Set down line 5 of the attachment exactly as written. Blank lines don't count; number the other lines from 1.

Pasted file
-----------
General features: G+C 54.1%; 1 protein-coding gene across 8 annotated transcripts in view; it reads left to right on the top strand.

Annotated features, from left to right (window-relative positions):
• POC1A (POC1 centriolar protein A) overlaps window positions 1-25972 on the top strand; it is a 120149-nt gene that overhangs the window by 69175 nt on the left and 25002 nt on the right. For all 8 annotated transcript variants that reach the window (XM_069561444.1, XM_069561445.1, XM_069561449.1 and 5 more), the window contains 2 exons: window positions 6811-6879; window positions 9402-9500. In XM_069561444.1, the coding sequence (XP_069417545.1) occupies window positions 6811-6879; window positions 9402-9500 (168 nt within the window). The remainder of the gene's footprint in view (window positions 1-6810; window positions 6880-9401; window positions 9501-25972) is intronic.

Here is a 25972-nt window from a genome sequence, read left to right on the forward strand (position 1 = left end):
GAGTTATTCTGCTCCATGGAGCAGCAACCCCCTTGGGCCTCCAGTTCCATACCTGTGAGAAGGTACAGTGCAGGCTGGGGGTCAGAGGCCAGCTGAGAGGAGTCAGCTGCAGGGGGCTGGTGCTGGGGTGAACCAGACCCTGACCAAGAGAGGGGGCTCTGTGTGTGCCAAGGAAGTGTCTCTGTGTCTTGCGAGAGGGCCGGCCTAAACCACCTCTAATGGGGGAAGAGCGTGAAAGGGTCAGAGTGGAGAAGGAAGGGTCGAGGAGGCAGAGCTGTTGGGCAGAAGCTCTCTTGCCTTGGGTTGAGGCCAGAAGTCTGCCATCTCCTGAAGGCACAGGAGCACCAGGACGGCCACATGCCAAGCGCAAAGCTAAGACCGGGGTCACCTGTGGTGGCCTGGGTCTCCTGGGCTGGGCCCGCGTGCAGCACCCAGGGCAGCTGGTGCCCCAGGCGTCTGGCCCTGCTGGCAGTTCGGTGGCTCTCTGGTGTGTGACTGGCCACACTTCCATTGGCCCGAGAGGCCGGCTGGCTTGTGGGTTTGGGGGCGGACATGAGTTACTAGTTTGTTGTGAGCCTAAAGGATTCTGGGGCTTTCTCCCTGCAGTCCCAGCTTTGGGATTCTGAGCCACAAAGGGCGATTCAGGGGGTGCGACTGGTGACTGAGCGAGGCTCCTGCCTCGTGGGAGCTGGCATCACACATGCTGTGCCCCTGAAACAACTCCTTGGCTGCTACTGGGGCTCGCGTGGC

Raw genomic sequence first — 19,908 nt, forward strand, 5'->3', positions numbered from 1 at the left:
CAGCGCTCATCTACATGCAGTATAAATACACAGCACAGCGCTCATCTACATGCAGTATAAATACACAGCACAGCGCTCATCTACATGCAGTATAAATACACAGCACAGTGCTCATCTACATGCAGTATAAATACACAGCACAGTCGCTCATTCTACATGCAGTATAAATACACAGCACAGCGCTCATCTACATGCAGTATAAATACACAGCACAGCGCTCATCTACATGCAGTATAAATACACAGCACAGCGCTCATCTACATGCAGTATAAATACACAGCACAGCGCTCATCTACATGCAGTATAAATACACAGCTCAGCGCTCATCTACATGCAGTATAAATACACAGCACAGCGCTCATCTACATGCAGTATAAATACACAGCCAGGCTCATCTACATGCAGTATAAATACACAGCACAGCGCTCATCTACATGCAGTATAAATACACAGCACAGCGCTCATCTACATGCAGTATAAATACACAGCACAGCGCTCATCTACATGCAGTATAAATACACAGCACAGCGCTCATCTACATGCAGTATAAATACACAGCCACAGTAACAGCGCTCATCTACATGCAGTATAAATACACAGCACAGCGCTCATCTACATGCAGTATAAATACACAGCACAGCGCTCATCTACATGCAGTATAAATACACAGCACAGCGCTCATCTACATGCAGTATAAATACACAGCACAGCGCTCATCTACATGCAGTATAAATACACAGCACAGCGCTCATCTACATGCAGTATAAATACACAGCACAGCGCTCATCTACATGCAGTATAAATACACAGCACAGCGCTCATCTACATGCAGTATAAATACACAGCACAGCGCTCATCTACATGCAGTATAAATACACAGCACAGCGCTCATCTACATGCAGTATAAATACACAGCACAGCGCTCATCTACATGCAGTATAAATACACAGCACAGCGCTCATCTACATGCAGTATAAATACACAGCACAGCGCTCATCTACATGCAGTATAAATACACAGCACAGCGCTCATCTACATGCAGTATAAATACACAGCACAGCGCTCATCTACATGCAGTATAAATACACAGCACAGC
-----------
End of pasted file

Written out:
GAGTTATTCTGCTCCATGGAGCAGCAACCCCCTTGGGCCTCCAGTTCCATACCTGTGAGAAGGTACAGTGCAGGCTGGGGGTCAGAGGCCAGCTGAGAGGAGTCAGCTGCAGGGGGCTGGTGCTGGGGTGAACCAGACCCTGACCAAGAGAGGGGGCTCTGTGTGTGCCAAGGAAGTGTCTCTGTGTCTTGCGAGAGGGCCGGCCTAAACCACCTCTAATGGGGGAAGAGCGTGAAAGGGTCAGAGTGGAGAAGGAAGGGTCGAGGAGGCAGAGCTGTTGGGCAGAAGCTCTCTTGCCTTGGGTTGAGGCCAGAAGTCTGCCATCTCCTGAAGGCACAGGAGCACCAGGACGGCCACATGCCAAGCGCAAAGCTAAGACCGGGGTCACCTGTGGTGGCCTGGGTCTCCTGGGCTGGGCCCGCGTGCAGCACCCAGGGCAGCTGGTGCCCCAGGCGTCTGGCCCTGCTGGCAGTTCGGTGGCTCTCTGGTGTGTGACTGGCCACACTTCCATTGGCCCGAGAGGCCGGCTGGCTTGTGGGTTTGGGGGCGGACATGAGTTACTAGTTTGTTGTGAGCCTAAAGGATTCTGGGGCTTTCTCCCTGCAGTCCCAGCTTTGGGATTCTGAGCCACAAAGGGCGATTCAGGGGGTGCGACTGGTGACTGAGCGAGGCTCCTGCCTCGTGGGAGCTGGCATCACACATGCTGTGCCCCTGAAACAACTCCTTGGCTGCTACTGGGGCTCGCGTGGC